for Tanzania’s proposal to weaken international protection for African
elephants and trade internationally in nearly 90 tonnes of ivory
appears to be evaporating at the CITES meeting in Doha, Qatar this
week. In breaking news from the conference hall, the CITES Secretariat
has issued a statement opposing the Tanzania proposal. The CITES
Secretariat has expressed concern about enforcement and compliance in
Tanzania and that “anti-poaching efforts in some parts of the country
seem inadequate, the ivory stocks cannot be fully verified, and
controls of illegal trade in raw ivory originating from or transiting
through the United Republic of Tanzania appear to be unsatisfactory.”
Shelley Waterland, Programmes Manager of the Born Free Foundation and
Chair of the Species Survival Network’s Elephant Working Group said,
“The weight of evidence stacked against Tanzania’s foolhardy potential
adventure into ivory trading is overwhelming. Institutional corruption,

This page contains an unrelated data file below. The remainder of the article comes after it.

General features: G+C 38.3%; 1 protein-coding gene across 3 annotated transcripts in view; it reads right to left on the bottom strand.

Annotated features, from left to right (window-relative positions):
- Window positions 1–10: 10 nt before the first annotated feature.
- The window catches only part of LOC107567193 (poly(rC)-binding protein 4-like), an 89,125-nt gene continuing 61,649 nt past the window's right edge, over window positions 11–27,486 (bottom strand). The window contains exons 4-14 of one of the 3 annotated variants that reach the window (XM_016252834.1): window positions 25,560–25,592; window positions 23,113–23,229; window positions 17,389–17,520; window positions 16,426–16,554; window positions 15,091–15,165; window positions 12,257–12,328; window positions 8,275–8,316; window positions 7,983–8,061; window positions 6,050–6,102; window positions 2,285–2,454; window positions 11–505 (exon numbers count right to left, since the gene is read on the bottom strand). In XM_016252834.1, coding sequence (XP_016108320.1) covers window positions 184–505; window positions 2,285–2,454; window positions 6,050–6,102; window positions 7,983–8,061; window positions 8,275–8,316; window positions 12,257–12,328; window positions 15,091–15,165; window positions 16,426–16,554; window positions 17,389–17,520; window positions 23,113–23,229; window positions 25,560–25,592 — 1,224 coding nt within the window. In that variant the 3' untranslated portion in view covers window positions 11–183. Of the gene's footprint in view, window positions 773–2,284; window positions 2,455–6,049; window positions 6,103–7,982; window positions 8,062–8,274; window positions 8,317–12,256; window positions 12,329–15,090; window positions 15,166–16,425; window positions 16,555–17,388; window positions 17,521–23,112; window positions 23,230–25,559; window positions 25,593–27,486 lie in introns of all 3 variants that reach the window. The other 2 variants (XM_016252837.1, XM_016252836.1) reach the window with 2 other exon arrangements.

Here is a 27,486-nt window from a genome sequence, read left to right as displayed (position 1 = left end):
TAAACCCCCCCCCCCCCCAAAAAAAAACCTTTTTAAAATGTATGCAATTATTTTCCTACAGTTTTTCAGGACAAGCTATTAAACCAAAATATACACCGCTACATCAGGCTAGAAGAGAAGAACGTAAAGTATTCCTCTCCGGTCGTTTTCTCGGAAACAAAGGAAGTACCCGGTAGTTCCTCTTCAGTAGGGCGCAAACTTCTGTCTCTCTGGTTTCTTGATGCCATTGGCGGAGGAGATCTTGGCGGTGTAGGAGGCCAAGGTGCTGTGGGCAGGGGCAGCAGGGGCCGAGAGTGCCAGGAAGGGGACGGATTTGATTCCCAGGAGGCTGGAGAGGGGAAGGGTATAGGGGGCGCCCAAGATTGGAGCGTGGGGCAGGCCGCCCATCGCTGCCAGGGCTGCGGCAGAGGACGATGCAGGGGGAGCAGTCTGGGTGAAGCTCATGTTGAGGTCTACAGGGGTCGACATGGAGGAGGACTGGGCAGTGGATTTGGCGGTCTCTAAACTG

the loss of more than 30,000 elephants in just 3 years, inadequate
security measures, and the impact that ivory trade would have on the
security of elephants across the continent all justify rejection of the
A CITES Panel of
Experts team has recently returned from inspecting conditions in
Tanzania where they found the following alarming evidence:
- The Tanzanian elephant population has fallen by 24% (more than 33,000 elephants) between 2006 and 2009.
- The country has the highest level of involvement in illegal ivory trade in Africa.
- Corruption is said to involve officials in the Customs, Anti-poaching and Wildlife Departments.
- Prosecution rates are low and sentences inadequate deterrents to discourage poachers.
- Tanzania’s Elephant Population:
108,816 (definite) plus 27,937 (probable) in Tanzania (IUCN African
Elephant Specialist Group 2007), although given the findings of the
Panel of Experts (2010), the number is likely to be considerably lower
- Threats: Poaching, illegal trade, habitat destruction, human-elephant conflict and civil unrest.
a significant problem threatening populations in the country: a total
of 11,678kg of ivory seized in 2009 is reported to have originated in
Tanzania; in addition, DNA analysis has identified the Selous Ecosystem
in Tanzania (spilling over to Niassa Game Reserve in Mozambique) as the
source of 5.2 tons of ivory seized in Taiwan and 2.6 tons in Hong Kong
in 2006 (Wasser et al. 2009). .